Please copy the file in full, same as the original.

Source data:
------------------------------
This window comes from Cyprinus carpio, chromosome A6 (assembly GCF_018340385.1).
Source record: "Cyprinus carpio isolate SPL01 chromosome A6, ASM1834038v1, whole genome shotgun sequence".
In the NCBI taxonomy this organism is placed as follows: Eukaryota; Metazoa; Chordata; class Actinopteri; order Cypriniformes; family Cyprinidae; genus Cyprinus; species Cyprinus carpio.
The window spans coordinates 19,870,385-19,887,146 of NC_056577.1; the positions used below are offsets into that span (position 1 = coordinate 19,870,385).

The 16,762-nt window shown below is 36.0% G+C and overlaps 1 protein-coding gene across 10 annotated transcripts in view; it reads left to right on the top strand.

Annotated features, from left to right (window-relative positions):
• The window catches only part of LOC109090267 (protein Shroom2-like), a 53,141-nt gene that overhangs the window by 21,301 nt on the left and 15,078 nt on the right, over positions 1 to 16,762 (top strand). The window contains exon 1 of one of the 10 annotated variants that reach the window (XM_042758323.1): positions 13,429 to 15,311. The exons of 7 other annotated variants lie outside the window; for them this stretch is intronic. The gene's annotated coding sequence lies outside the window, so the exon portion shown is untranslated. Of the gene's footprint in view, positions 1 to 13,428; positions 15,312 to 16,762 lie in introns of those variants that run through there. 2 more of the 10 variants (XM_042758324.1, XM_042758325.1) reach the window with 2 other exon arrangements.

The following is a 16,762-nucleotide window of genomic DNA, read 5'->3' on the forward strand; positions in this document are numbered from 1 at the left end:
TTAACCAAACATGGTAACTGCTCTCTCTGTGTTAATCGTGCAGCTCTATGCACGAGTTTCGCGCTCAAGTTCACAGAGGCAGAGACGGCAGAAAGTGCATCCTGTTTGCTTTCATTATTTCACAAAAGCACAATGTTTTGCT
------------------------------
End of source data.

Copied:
This window comes from Cyprinus carpio, chromosome A6 (assembly GCF_018340385.1).
Source record: "Cyprinus carpio isolate SPL01 chromosome A6, ASM1834038v1, whole genome shotgun sequence".
In the NCBI taxonomy this organism is placed as follows: Eukaryota; Metazoa; Chordata; class Actinopteri; order Cypriniformes; family Cyprinidae; genus Cyprinus; species Cyprinus carpio.
The window spans coordinates 19,870,385-19,887,146 of NC_056577.1; the positions used below are offsets into that span (position 1 = coordinate 19,870,385).

The 16,762-nt window shown below is 36.0% G+C and overlaps 1 protein-coding gene across 10 annotated transcripts in view; it reads left to right on the top strand.

Annotated features, from left to right (window-relative positions):
• The window catches only part of LOC109090267 (protein Shroom2-like), a 53,141-nt gene that overhangs the window by 21,301 nt on the left and 15,078 nt on the right, over positions 1 to 16,762 (top strand). The window contains exon 1 of one of the 10 annotated variants that reach the window (XM_042758323.1): positions 13,429 to 15,311. The exons of 7 other annotated variants lie outside the window; for them this stretch is intronic. The gene's annotated coding sequence lies outside the window, so the exon portion shown is untranslated. Of the gene's footprint in view, positions 1 to 13,428; positions 15,312 to 16,762 lie in introns of those variants that run through there. 2 more of the 10 variants (XM_042758324.1, XM_042758325.1) reach the window with 2 other exon arrangements.

The following is a 16,762-nucleotide window of genomic DNA, read 5'->3' on the forward strand; positions in this document are numbered from 1 at the left end:
TTAACCAAACATGGTAACTGCTCTCTCTGTGTTAATCGTGCAGCTCTATGCACGAGTTTCGCGCTCAAGTTCACAGAGGCAGAGACGGCAGAAAGTGCATCCTGTTTGCTTTCATTATTTCACAAAAGCACAATGTTTTGCT